Your RDA of Irony

The Waiting Game

April 24, 1547.

Charlie Hapsburg redone

The Hapsburg Hipster

Charles V–Holy Roman Emperor, King of Spain, Archduke of Austria, Grand Duke of Burgundy and general landlord of Christendom–must have felt very good in 1547. Aside from his damn gout, everything was going his way.   His chronic enemy–Francis I–was preoccupied with dying of syphilis. His greatest threat–the Ottoman Empire–was pinned down in a war with the Persia. (The Turks had seized three of Persia’s western provinces, but discovered that it is easier to invade Mesopotamia than to hold it.) Yes, the Council of Trent was bugging Charles to crush the Protestant heresy–but so what! He had never been particularly fond of Popes and Cardinals; indeed, he had tolerated Luther for being less offensive than the Medici Popes. No, the Church’s most powerful parishioner would move against the Protestants only when–and if–he was ready; and Charles, having his father’s Flemish temperament rather than his Mother’s Spanish one, first had to be provoked.

But the Protestant princes of Northern Germany were flouting imperial authority. They were confiscating the Church’s property and appointing Protestants to bishoprics, defying Charles’ edicts to respect the rights and privileges of the Catholic Church. The Princes further aggravated the Emperor by forming a defensive alliance in 1531, the cacophonous named Schmalkaldic League. Charles was insulted but not endangered; so he could wait.

In fact, Charles waited 15 years; and in 1546, the timing was right. Saxony was the bastion of Protestantism. It had provided sanctuary and support to the young Professor Luther. Saxony’s prince Johan Frederick had founded the Schmalkaldic League. Now, however, Johan Frederick was threatened by the usurping designs of an ambitious cousin. And guess who Charles decided to support? Of course, the Schmalkaldic League rallied to the support of Johan Frederick and, in effect, declared war on the Emperor.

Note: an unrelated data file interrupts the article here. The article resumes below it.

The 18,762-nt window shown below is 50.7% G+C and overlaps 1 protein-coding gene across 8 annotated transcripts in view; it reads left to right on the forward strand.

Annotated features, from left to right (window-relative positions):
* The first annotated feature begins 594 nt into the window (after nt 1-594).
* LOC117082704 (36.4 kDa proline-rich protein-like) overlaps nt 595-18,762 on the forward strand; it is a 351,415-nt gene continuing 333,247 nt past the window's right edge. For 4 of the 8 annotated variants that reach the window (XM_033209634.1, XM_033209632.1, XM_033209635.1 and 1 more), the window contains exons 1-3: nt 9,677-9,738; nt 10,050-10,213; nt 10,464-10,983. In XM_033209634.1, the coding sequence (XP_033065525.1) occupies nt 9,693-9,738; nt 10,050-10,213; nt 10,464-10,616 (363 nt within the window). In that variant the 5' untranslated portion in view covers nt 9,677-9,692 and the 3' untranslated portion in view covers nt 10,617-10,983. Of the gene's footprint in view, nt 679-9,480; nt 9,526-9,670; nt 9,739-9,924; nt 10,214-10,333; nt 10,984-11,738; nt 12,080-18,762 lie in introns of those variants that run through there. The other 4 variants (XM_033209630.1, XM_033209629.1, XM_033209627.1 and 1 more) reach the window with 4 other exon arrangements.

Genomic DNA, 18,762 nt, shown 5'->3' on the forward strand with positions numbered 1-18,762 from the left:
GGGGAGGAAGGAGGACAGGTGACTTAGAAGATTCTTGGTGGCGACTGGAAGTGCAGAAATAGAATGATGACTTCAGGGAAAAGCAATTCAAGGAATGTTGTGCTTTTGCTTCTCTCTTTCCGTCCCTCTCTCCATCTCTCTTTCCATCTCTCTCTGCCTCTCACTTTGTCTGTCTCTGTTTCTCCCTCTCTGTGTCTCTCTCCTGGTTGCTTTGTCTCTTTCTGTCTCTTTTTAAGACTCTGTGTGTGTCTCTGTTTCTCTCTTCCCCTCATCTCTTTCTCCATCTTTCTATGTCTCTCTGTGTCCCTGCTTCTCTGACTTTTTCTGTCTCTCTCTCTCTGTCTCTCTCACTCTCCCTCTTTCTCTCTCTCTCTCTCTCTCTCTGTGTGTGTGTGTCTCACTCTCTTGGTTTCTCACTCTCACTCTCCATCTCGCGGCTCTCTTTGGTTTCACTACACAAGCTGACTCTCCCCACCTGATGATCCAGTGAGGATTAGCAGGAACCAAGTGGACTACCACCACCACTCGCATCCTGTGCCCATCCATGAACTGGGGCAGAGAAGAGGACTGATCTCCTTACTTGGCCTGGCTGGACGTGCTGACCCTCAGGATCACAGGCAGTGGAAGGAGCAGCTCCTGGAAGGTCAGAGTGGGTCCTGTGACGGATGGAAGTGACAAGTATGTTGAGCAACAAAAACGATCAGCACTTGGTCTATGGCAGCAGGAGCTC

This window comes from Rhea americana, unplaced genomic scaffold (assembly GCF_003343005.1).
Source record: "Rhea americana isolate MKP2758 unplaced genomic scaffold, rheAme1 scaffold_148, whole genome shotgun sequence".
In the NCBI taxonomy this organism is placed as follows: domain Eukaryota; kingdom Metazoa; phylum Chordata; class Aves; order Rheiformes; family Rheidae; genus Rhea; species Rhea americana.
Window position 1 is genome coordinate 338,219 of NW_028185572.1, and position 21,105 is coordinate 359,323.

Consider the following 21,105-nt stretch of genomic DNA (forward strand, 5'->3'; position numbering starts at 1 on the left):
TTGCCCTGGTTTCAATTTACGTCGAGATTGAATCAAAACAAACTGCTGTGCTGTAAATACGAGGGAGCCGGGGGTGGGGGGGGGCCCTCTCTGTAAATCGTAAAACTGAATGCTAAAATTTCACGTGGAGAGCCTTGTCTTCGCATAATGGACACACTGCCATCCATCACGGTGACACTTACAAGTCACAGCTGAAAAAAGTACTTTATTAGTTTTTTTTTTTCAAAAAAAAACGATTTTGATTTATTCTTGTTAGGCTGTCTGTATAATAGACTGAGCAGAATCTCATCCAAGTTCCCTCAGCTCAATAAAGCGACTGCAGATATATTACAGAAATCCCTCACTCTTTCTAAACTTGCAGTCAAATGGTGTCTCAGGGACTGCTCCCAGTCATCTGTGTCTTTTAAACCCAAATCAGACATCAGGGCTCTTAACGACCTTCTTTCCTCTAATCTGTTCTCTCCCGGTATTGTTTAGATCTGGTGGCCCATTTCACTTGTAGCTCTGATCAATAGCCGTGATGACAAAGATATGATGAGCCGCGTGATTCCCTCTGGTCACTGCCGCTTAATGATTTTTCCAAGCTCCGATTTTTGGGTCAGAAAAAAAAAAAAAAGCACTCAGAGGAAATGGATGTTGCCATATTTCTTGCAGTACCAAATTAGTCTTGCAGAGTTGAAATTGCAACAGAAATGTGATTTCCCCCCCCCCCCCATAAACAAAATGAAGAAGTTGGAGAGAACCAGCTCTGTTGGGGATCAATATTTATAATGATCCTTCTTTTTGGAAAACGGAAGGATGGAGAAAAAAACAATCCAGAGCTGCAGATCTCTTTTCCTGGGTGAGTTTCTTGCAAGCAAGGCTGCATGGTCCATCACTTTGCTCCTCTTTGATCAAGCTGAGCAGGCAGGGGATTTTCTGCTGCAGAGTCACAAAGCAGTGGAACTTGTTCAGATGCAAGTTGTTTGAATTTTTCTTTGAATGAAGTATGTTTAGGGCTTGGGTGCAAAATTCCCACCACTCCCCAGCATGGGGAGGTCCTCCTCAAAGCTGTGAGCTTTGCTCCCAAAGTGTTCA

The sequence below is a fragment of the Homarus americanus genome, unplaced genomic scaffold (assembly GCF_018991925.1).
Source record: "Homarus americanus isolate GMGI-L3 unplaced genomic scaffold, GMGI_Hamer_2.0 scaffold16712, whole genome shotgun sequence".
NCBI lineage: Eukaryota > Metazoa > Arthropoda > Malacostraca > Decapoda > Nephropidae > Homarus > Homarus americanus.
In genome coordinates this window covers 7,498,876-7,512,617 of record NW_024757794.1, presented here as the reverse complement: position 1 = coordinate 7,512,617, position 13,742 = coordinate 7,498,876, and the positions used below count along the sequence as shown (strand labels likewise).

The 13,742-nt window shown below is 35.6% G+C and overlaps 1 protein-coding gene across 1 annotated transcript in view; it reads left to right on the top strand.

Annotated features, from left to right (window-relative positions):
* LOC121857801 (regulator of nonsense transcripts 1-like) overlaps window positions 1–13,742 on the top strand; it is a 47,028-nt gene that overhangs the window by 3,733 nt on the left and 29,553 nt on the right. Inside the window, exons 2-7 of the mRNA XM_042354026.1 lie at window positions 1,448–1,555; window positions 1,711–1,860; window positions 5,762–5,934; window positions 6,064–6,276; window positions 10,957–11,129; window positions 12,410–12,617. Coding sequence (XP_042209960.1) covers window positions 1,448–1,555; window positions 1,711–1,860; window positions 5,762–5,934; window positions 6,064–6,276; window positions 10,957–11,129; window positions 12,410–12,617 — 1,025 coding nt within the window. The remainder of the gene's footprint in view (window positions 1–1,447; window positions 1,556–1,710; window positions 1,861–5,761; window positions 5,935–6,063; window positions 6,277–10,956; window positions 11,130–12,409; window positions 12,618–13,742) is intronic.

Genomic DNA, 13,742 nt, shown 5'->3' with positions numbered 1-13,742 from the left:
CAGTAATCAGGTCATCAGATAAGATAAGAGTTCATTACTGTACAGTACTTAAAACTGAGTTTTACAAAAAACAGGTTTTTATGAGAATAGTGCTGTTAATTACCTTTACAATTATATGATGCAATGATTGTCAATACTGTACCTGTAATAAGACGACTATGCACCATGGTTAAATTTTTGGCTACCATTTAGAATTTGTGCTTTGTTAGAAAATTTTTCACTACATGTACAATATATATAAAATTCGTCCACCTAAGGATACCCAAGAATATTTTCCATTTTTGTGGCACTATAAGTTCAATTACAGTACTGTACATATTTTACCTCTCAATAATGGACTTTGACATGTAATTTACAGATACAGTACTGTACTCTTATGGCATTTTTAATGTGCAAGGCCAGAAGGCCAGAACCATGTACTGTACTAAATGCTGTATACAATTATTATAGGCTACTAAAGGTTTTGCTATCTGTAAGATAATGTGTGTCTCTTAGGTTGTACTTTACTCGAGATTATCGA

The Northern Princes may have had religion in common, but apparently little else. They were still trying to coordinate their forces when the Emperor’s much larger army descended upon them at Muhlberg in 1547. The battle was short, decisive, and not the most encouraging affirmation of the Reformation. The Schmalkaldic League proved to be as ridiculous as it sounded.  Johan Frederick of Saxony was captured, threatened with death and forced to cede his sovereignty and most of his lands to his annoying cousin.

The Protestant Princes once again were mindful of etiquette: the Emperor always takes precedence. Charles’ sovereignty was reestablished, but the Emperor sensed that his victory had limits. Any attempt to eradicate Protestantism would be prolonged, very bloody and probably impossible. (His great-great-nephews would fight a Thirty Years War to learn that.) Charles was happy with a political victory rather than a theological chimera.

Johan Frederick had to be content with his life. His cousin reigned in Saxony and that branch of the family would continue to do so until 1918. The dispossessed Prince–now a mere duke–and his descendants were reduced to ruling over a few motley towns and estates. Their little realm was known by its most prominent properties: the town of Coburg and the duchy of Gotha.

And in time, the family of Saxe-Coburg-Gotha would acquire a few more properties to alleviate the loss of Saxony. The job in Brussels helped, and the position in London is pretty prestigious.

  1. Tosh says:

    You mean king of England right??

    • Eugene Finerman says:

      Well, Queen currently but it is the same family and in the same business. In case you are wondering, Prince Albert did have a last name: Saxe-Coburg-Gotha. The British royal family changed its name to Windsor in 1917; it just didn’t seem a tactful time to have a German moniker.


  1. […] Either the film recast Albert’s nationality or the reviewer did.  He is described as a Belgian prince.  In fact–if facts have any relevance–Albert was a German duke.  His name Saxe-Coburg-Gotha infers the family’s connection with Saxony; they used to own it.  (But that is another story, which I don’t mind repeating: ) […]

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